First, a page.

Madagascar coup attempt: rebel leaders appear to lose momentum
Madagascar mutineers announced a coup attempt Wednesday, the same day the unstable country held a constitutional referendum. But there has been no movement from the coup leaders.
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He would not say how many people were behind them, apart from two generals and "not a bad number" of other military personnel, or whether their coup announcement followed had political rather than military backing.Skip to next paragraph
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He said they were military politicians who aimed to put in a new, inclusive, government to help restore peace and prosperity to the ailing island after 20 months of economic and diplomatic isolation.
President's hope in elections
Rajoelina expected the elections to be the first step toward restoring order and confidence in Madagascar after the international community refused to recognize his presidency. Yesterday's actions were not the vote of confidence he expected, and many think that he will be forced back to the negotiating table at home and abroad.
The referendum was boycotted by the Indian Ocean island's main opposition parties, as they did not participate in government-led talks with around 100 smaller parties that created the constitution and electoral calendar.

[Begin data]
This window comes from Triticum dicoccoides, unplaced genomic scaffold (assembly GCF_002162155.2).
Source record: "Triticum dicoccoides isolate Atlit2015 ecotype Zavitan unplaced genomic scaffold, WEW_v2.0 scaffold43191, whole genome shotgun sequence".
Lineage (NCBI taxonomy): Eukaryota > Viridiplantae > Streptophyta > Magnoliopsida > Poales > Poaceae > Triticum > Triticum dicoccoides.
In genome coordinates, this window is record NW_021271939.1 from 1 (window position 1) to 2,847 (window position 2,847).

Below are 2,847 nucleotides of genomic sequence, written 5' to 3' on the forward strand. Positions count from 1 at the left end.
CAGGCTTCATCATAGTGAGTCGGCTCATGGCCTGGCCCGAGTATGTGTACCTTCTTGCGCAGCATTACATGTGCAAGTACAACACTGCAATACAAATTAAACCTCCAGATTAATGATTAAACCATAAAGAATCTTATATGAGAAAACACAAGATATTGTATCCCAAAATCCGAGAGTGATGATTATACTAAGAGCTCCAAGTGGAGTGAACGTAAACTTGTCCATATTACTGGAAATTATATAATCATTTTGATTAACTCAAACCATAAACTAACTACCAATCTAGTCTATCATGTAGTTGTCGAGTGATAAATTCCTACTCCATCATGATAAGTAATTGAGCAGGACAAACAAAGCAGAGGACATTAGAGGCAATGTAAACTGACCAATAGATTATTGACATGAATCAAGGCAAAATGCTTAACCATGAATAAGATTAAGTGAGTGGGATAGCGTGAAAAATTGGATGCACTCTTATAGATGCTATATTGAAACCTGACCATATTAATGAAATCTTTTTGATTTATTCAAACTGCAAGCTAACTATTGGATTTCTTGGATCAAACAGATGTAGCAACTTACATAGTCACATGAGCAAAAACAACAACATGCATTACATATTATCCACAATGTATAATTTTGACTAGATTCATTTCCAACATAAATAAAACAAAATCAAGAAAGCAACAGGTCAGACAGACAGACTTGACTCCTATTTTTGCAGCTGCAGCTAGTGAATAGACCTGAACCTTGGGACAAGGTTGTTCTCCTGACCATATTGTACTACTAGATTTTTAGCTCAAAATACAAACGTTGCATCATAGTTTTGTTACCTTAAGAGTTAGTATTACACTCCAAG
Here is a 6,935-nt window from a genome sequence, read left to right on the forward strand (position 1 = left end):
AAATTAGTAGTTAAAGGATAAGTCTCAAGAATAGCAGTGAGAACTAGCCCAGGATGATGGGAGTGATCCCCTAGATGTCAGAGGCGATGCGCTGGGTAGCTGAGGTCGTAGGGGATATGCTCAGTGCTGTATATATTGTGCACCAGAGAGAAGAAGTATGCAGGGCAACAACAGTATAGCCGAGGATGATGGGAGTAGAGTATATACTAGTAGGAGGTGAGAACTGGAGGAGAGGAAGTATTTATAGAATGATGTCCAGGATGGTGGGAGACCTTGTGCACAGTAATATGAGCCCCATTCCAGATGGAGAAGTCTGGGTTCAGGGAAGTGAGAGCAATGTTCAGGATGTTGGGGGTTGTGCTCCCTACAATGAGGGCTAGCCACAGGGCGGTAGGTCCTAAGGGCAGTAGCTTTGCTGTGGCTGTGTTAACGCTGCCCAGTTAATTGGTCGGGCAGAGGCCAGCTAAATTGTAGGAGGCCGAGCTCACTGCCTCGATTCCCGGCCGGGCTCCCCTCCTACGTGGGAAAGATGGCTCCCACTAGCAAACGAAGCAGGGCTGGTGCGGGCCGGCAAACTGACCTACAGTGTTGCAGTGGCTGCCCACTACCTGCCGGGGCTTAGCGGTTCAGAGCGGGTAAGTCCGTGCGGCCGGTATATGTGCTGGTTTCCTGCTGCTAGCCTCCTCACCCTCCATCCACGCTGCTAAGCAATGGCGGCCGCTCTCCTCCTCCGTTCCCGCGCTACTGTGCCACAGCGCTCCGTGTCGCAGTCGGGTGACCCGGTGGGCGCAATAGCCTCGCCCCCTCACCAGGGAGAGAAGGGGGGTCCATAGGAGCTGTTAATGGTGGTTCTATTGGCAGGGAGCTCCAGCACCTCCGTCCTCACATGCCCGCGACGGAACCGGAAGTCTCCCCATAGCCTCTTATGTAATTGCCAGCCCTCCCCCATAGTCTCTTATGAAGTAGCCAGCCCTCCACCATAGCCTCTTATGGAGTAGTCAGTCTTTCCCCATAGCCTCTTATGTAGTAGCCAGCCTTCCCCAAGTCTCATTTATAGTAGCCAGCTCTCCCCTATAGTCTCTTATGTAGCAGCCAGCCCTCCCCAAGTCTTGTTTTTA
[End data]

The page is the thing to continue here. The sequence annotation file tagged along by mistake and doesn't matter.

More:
This week's vote precedes long-awaited legislative and presidential elections next year, but critics say that the new constitution is a tool to legitimize his power, as it does not set a deadline for the transition.
Candidates must also be resident in the country six months prior to standing, which some view as a block to rival the former president, Marc Ravalomanana, who has lived in South African exile since forced out by Rajoelina's coup. He was sentenced to life imprisonment with hard labor in August.
The opposition's refusal to participate has so far not yielded the desired result, according to the most recent results from the National Independent Electoral Commission today, which claimed a higher than average 46 percent participation, with 68 percent voting for and 31 percent against.
There was no national, credible "no" party until last week, when Pierrot Rajaonarivelo, head of the opposition Madagascar Democracy Movement, joined fellow lawyers in opposing the new constitution on the grounds that the government awareness campaign was insufficient and people did not know what they were voting for.
Harotsilavo Rakotoson, a lawyer and "no" campaigner, said that "one of the government's concerns is the lack of popular legitimacy. They will use a positive result to pretend they have been elected by Madagascar's people.''
He predicts the no party will take Antananarivo, but the yes will claim the rest of the country.
Fellow Harvard Law School graduate Sahondra Rabenarivo agrees that this document will be used to legitimize the government, but that yesterday's actions have taken the spotlight off the referendum and returned it to Madagascar's fractious military and political instability.